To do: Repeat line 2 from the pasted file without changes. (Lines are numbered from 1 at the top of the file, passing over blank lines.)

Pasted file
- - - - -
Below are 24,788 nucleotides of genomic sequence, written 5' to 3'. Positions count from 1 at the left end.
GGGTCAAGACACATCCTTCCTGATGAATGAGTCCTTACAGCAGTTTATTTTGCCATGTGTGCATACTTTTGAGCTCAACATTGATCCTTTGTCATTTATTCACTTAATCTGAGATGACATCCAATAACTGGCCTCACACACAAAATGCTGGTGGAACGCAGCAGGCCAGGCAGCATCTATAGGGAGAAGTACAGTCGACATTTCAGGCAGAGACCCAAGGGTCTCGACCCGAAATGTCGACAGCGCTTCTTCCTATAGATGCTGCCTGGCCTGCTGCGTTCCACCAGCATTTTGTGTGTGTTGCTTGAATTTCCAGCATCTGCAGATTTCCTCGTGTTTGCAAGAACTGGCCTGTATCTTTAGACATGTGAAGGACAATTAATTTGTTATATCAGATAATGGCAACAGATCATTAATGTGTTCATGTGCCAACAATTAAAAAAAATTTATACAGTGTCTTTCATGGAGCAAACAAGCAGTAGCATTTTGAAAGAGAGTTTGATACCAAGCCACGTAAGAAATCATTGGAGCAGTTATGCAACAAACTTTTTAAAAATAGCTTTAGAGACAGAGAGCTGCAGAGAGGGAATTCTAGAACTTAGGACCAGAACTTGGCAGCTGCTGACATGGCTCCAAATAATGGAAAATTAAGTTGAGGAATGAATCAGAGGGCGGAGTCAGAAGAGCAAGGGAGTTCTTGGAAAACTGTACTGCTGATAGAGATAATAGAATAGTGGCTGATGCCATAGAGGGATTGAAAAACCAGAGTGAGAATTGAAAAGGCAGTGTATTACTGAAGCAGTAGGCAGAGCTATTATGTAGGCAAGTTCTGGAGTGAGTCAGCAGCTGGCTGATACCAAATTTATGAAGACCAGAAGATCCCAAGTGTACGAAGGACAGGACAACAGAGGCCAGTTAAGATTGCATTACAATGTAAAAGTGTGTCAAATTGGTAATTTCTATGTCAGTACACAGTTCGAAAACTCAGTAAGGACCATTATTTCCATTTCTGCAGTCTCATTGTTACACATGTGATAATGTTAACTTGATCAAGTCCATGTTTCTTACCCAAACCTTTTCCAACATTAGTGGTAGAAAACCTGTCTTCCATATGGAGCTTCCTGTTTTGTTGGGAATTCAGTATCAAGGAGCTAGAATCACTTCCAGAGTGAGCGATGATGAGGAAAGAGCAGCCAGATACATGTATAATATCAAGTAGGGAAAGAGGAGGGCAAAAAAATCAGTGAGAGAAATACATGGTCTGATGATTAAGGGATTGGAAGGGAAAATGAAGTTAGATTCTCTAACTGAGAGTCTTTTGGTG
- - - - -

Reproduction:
GGGTCAAGACACATCCTTCCTGATGAATGAGTCCTTACAGCAGTTTATTTTGCCATGTGTGCATACTTTTGAGCTCAACATTGATCCTTTGTCATTTATTCACTTAATCTGAGATGACATCCAATAACTGGCCTCACACACAAAATGCTGGTGGAACGCAGCAGGCCAGGCAGCATCTATAGGGAGAAGTACAGTCGACATTTCAGGCAGAGACCCAAGGGTCTCGACCCGAAATGTCGACAGCGCTTCTTCCTATAGATGCTGCCTGGCCTGCTGCGTTCCACCAGCATTTTGTGTGTGTTGCTTGAATTTCCAGCATCTGCAGATTTCCTCGTGTTTGCAAGAACTGGCCTGTATCTTTAGACATGTGAAGGACAATTAATTTGTTATATCAGATAATGGCAACAGATCATTAATGTGTTCATGTGCCAACAATTAAAAAAAATTTATACAGTGTCTTTCATGGAGCAAACAAGCAGTAGCATTTTGAAAGAGAGTTTGATACCAAGCCACGTAAGAAATCATTGGAGCAGTTATGCAACAAACTTTTTAAAAATAGCTTTAGAGACAGAGAGCTGCAGAGAGGGAATTCTAGAACTTAGGACCAGAACTTGGCAGCTGCTGACATGGCTCCAAATAATGGAAAATTAAGTTGAGGAATGAATCAGAGGGCGGAGTCAGAAGAGCAAGGGAGTTCTTGGAAAACTGTACTGCTGATAGAGATAATAGAATAGTGGCTGATGCCATAGAGGGATTGAAAAACCAGAGTGAGAATTGAAAAGGCAGTGTATTACTGAAGCAGTAGGCAGAGCTATTATGTAGGCAAGTTCTGGAGTGAGTCAGCAGCTGGCTGATACCAAATTTATGAAGACCAGAAGATCCCAAGTGTACGAAGGACAGGACAACAGAGGCCAGTTAAGATTGCATTACAATGTAAAAGTGTGTCAAATTGGTAATTTCTATGTCAGTACACAGTTCGAAAACTCAGTAAGGACCATTATTTCCATTTCTGCAGTCTCATTGTTACACATGTGATAATGTTAACTTGATCAAGTCCATGTTTCTTACCCAAACCTTTTCCAACATTAGTGGTAGAAAACCTGTCTTCCATATGGAGCTTCCTGTTTTGTTGGGAATTCAGTATCAAGGAGCTAGAATCACTTCCAGAGTGAGCGATGATGAGGAAAGAGCAGCCAGATACATGTATAATATCAAGTAGGGAAAGAGGAGGGCAAAAAAATCAGTGAGAGAAATACATGGTCTGATGATTAAGGGATTGGAAGGGAAAATGAAGTTAGATTCTCTAACTGAGAGTCTTTTGGTG